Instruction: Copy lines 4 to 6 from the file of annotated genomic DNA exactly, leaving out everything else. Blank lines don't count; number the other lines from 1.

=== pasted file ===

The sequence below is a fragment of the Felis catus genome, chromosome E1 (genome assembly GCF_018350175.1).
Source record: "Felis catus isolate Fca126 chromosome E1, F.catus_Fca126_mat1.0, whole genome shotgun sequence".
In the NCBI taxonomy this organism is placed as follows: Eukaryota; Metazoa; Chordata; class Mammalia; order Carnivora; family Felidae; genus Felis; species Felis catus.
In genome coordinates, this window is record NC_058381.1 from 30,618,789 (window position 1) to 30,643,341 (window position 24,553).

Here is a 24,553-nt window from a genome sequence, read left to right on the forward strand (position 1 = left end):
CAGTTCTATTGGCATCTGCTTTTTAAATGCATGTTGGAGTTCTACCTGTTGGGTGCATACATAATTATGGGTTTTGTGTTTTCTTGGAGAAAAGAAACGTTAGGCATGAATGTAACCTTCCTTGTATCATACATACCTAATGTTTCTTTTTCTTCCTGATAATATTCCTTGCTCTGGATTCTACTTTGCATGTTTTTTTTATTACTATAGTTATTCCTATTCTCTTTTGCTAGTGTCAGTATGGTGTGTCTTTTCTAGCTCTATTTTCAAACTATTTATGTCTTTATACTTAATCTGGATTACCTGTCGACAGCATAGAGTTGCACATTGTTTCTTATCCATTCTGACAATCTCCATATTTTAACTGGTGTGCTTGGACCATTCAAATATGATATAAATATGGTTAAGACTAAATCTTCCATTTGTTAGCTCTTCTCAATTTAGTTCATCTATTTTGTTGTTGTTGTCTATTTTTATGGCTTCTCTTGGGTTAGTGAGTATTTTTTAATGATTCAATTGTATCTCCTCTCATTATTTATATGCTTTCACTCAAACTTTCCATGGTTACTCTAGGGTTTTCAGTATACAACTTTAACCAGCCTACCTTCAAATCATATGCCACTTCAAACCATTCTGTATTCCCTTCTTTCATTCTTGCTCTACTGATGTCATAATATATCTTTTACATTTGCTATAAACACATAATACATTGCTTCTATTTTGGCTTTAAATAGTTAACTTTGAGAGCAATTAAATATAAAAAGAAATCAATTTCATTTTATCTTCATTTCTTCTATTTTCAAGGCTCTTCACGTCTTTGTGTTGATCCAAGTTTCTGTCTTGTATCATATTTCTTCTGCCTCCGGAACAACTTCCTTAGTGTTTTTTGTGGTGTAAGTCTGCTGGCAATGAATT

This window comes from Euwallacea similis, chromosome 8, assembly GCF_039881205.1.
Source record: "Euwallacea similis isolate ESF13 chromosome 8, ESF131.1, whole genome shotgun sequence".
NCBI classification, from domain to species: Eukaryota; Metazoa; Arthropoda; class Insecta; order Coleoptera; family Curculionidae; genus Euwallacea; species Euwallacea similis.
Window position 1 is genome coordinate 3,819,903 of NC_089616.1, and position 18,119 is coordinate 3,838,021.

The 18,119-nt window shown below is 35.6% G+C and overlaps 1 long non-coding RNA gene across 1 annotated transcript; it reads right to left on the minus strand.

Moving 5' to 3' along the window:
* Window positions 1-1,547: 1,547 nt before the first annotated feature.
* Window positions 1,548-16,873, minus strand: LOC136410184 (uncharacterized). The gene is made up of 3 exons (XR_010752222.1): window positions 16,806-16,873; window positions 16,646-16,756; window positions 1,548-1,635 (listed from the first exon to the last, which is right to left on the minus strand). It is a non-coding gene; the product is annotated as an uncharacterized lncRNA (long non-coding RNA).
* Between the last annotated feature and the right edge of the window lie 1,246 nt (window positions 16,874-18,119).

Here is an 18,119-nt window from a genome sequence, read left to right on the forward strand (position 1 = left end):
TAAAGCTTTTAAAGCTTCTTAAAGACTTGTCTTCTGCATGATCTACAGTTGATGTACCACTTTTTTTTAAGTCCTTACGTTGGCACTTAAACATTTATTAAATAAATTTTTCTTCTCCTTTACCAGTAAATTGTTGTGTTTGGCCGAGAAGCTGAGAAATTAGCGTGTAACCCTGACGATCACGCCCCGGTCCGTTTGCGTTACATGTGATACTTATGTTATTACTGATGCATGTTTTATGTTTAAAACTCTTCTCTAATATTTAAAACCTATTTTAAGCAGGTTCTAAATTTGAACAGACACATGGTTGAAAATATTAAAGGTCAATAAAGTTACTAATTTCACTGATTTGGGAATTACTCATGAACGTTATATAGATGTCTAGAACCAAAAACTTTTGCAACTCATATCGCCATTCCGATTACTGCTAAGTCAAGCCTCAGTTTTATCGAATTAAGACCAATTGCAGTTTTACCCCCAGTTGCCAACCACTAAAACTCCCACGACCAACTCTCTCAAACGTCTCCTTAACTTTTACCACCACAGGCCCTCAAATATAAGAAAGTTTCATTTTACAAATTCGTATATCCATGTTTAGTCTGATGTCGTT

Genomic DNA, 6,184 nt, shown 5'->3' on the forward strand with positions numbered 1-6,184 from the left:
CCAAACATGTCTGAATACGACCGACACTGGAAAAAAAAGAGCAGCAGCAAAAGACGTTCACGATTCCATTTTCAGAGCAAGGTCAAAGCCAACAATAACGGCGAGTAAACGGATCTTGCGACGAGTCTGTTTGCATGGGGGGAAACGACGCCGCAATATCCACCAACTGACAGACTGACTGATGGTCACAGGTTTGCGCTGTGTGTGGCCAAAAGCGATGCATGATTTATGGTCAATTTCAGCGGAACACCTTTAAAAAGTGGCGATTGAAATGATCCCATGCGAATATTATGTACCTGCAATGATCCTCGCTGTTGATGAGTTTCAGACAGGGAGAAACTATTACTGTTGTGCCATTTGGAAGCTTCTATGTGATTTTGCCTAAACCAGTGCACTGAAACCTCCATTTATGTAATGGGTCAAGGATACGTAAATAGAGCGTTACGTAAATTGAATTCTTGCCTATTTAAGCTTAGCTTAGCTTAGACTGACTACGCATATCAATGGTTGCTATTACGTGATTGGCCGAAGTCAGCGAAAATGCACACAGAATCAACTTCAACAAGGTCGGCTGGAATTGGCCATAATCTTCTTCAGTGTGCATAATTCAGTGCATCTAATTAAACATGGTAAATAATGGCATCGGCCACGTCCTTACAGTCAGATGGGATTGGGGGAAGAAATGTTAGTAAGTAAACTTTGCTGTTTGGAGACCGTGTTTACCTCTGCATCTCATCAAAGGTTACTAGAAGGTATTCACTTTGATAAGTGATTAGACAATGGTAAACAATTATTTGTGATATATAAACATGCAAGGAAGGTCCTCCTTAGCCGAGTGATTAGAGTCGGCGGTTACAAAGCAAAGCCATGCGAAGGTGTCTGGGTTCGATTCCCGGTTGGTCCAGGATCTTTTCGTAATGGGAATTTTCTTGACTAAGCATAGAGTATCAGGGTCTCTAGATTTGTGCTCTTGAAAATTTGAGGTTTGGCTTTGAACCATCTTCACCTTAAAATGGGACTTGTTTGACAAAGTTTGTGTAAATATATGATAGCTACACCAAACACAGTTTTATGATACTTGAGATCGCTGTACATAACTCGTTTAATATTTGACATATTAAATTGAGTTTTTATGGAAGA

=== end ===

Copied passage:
In genome coordinates, this window is record NC_058381.1 from 30,618,789 (window position 1) to 30,643,341 (window position 24,553).

Here is a 24,553-nt window from a genome sequence, read left to right on the forward strand (position 1 = left end):
CAGTTCTATTGGCATCTGCTTTTTAAATGCATGTTGGAGTTCTACCTGTTGGGTGCATACATAATTATGGGTTTTGTGTTTTCTTGGAGAAAAGAAACGTTAGGCATGAATGTAACCTTCCTTGTATCATACATACCTAATGTTTCTTTTTCTTCCTGATAATATTCCTTGCTCTGGATTCTACTTTGCATGTTTTTTTTATTACTATAGTTATTCCTATTCTCTTTTGCTAGTGTCAGTATGGTGTGTCTTTTCTAGCTCTATTTTCAAACTATTTATGTCTTTATACTTAATCTGGATTACCTGTCGACAGCATAGAGTTGCACATTGTTTCTTATCCATTCTGACAATCTCCATATTTTAACTGGTGTGCTTGGACCATTCAAATATGATATAAATATGGTTAAGACTAAATCTTCCATTTGTTAGCTCTTCTCAATTTAGTTCATCTATTTTGTTGTTGTTGTCTATTTTTATGGCTTCTCTTGGGTTAGTGAGTATTTTTTAATGATTCAATTGTATCTCCTCTCATTATTTATATGCTTTCACTCAAACTTTCCATGGTTACTCTAGGGTTTTCAGTATACAACTTTAACCAGCCTACCTTCAAATCATATGCCACTTCAAACCATTCTGTATTCCCTTCTTTCATTCTTGCTCTACTGATGTCATAATATATCTTTTACATTTGCTATAAACACATAATACATTGCTTCTATTTTGGCTTTAAATAGTTAACTTTGAGAGCAATTAAATATAAAAAGAAATCAATTTCATTTTATCTTCATTTCTTCTATTTTCAAGGCTCTTCACGTCTTTGTGTTGATCCAAGTTTCTGTCTTGTATCATATTTCTTCTGCCTCCGGAACAACTTCCTTAGTGTTTTTTGTGGTGTAAGTCTGCTGGCAATGAATT